Tell me more about these combat props. How violent does it get, exactly?
We’ve got a wide variety of combat props in the game. Varying from boxes and air ducts to electical panels, giant oven furnaces, table saws, exposed pipes that you can impale someone on… So, there are definitely some that are on the gruesome side of things. We didn’t put them in just to be excessively violent. The goal is to try to reflect a little bit more about Wei, the main character, and his state of mind. He’s a bit like a wounded animal and he’s fighting for his life at all times. If someone finds out that he is a cop, he and his family could be at risk. So he does whatever he needs to do to survive.
In what other ways have you tried to differentiate this game from other open world games?
I think the key differentiaters would be the story, which we’ve talked about. The deep combat system, with the upgradable abilities and the buffs. We’ve also put a heavy emphasis on very detailed mission design. We think we’re competitive with any linear action game, with the level of detail, the polish and the complexity of missions. It’s not just go here, shoot this guy and you’re done. They often involve boat chases, martial arts combat, driving, driving and shooting. We also have action hijacking, so the ability to, while you’re driving your car or motorcycle, to jump onto another moving vehicle and hijack that one.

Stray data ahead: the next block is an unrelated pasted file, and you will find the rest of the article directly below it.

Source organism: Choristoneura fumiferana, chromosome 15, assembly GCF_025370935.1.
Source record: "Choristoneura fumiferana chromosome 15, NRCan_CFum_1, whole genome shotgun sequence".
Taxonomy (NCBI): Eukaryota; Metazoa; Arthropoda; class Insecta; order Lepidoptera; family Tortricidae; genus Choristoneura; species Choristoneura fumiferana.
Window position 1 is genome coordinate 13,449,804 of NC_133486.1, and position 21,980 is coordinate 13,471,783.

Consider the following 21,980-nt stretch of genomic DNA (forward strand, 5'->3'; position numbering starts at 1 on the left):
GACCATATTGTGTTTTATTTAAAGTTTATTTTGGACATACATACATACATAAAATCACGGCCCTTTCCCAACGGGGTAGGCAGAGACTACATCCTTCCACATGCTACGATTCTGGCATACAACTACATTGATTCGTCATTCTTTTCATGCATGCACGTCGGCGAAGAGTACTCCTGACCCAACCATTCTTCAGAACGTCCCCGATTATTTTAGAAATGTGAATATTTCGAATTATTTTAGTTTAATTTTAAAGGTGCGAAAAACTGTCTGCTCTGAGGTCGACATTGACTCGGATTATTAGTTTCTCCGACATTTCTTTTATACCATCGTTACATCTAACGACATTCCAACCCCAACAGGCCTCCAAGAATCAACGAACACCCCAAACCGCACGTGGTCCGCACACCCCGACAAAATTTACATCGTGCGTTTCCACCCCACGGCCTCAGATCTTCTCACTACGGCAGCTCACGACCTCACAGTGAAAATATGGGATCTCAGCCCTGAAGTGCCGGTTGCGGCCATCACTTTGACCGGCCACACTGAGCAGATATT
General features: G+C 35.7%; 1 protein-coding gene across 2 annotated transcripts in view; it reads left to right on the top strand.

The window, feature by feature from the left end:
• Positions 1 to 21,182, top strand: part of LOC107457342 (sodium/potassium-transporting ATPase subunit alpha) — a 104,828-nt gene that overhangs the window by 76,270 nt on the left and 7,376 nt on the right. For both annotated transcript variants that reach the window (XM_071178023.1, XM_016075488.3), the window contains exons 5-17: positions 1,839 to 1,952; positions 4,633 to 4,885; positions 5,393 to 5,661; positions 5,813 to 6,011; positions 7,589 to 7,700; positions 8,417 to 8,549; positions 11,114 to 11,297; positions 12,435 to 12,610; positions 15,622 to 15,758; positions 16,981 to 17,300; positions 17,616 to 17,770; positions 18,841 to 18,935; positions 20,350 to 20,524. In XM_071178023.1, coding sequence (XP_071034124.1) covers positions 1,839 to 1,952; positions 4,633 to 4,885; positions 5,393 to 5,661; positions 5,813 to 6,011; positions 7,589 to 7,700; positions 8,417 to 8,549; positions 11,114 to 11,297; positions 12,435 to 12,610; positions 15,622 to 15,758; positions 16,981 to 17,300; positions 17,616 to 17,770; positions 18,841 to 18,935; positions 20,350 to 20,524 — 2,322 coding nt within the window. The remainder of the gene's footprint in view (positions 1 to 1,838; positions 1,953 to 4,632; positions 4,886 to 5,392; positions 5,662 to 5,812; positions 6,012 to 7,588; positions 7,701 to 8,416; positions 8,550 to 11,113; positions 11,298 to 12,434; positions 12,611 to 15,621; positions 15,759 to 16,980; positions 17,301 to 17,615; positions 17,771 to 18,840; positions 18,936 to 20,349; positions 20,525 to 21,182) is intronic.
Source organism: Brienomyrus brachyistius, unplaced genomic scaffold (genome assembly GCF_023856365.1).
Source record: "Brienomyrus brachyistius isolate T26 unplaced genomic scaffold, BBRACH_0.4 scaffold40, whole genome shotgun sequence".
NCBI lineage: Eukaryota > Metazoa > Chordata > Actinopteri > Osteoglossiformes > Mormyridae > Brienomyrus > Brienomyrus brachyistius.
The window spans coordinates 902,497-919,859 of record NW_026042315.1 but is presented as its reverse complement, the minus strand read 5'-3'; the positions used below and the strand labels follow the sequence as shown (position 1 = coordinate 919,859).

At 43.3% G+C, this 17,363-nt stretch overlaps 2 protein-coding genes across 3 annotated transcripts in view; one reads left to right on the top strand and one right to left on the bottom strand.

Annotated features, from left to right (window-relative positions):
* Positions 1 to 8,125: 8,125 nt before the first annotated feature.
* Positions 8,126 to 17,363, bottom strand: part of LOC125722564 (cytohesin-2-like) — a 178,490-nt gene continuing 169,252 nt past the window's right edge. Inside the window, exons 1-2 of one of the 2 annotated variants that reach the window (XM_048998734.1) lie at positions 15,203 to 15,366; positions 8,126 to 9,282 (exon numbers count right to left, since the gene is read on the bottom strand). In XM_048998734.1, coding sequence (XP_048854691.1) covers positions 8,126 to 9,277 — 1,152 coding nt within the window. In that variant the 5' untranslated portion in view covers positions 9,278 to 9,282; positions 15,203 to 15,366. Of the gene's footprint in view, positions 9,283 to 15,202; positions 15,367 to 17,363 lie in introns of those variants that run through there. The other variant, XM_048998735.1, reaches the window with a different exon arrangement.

All of those elements take from the expertise and learnings we have at United Front Games about making racing games; we made Modnation Racers, we’re shipping LittleBigPlanet Karting and many of the people on the team were at Black Box and worked on the Need For Speed series for years. So all of those elements together have kind of allowed us to focus on the moment-to-moment gameplay and making sure that the open world isn’t just a big sandbox, but there’s also lots of depth to what the player can do. Hopefully they’ll enjoy the driving, the free-running, the shooting and, of course the fighting.
The game obviously isn’t out yet, but do you have any plans for post-release content?